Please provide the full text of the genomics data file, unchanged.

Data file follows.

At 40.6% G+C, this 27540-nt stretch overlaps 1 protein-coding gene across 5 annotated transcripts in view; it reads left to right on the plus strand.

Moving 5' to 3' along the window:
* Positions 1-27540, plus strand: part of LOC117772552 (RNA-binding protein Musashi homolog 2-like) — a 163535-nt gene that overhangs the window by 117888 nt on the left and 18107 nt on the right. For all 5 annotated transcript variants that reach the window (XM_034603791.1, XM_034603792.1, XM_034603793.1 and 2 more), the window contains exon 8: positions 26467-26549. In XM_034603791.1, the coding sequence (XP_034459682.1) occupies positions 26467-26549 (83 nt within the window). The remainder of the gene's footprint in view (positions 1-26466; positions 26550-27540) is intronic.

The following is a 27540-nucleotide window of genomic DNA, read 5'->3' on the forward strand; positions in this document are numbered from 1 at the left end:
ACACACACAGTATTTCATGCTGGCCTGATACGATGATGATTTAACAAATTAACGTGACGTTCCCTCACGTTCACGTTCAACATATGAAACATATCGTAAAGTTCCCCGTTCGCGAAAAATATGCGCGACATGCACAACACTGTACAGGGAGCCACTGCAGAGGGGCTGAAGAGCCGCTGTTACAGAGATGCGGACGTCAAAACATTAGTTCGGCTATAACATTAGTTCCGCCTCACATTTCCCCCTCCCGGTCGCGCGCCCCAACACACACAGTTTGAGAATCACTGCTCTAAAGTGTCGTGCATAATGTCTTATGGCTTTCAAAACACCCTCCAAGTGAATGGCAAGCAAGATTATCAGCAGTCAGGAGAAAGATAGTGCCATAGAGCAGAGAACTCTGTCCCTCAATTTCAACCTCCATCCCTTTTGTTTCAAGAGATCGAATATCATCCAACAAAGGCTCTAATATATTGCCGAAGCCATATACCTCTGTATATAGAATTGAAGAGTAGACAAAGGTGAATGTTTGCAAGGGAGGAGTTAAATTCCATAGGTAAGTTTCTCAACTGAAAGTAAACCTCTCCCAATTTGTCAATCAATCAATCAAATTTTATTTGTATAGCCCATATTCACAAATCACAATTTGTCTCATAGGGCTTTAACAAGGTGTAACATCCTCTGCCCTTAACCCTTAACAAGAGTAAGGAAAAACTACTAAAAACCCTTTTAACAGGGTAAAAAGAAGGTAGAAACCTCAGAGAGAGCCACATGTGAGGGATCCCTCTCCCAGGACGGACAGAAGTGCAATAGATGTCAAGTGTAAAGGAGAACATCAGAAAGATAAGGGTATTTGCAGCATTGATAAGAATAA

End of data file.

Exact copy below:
At 40.6% G+C, this 27540-nt stretch overlaps 1 protein-coding gene across 5 annotated transcripts in view; it reads left to right on the plus strand.

Moving 5' to 3' along the window:
* Positions 1-27540, plus strand: part of LOC117772552 (RNA-binding protein Musashi homolog 2-like) — a 163535-nt gene that overhangs the window by 117888 nt on the left and 18107 nt on the right. For all 5 annotated transcript variants that reach the window (XM_034603791.1, XM_034603792.1, XM_034603793.1 and 2 more), the window contains exon 8: positions 26467-26549. In XM_034603791.1, the coding sequence (XP_034459682.1) occupies positions 26467-26549 (83 nt within the window). The remainder of the gene's footprint in view (positions 1-26466; positions 26550-27540) is intronic.

The following is a 27540-nucleotide window of genomic DNA, read 5'->3' on the forward strand; positions in this document are numbered from 1 at the left end:
ACACACACAGTATTTCATGCTGGCCTGATACGATGATGATTTAACAAATTAACGTGACGTTCCCTCACGTTCACGTTCAACATATGAAACATATCGTAAAGTTCCCCGTTCGCGAAAAATATGCGCGACATGCACAACACTGTACAGGGAGCCACTGCAGAGGGGCTGAAGAGCCGCTGTTACAGAGATGCGGACGTCAAAACATTAGTTCGGCTATAACATTAGTTCCGCCTCACATTTCCCCCTCCCGGTCGCGCGCCCCAACACACACAGTTTGAGAATCACTGCTCTAAAGTGTCGTGCATAATGTCTTATGGCTTTCAAAACACCCTCCAAGTGAATGGCAAGCAAGATTATCAGCAGTCAGGAGAAAGATAGTGCCATAGAGCAGAGAACTCTGTCCCTCAATTTCAACCTCCATCCCTTTTGTTTCAAGAGATCGAATATCATCCAACAAAGGCTCTAATATATTGCCGAAGCCATATACCTCTGTATATAGAATTGAAGAGTAGACAAAGGTGAATGTTTGCAAGGGAGGAGTTAAATTCCATAGGTAAGTTTCTCAACTGAAAGTAAACCTCTCCCAATTTGTCAATCAATCAATCAAATTTTATTTGTATAGCCCATATTCACAAATCACAATTTGTCTCATAGGGCTTTAACAAGGTGTAACATCCTCTGCCCTTAACCCTTAACAAGAGTAAGGAAAAACTACTAAAAACCCTTTTAACAGGGTAAAAAGAAGGTAGAAACCTCAGAGAGAGCCACATGTGAGGGATCCCTCTCCCAGGACGGACAGAAGTGCAATAGATGTCAAGTGTAAAGGAGAACATCAGAAAGATAAGGGTATTTGCAGCATTGATAAGAATAA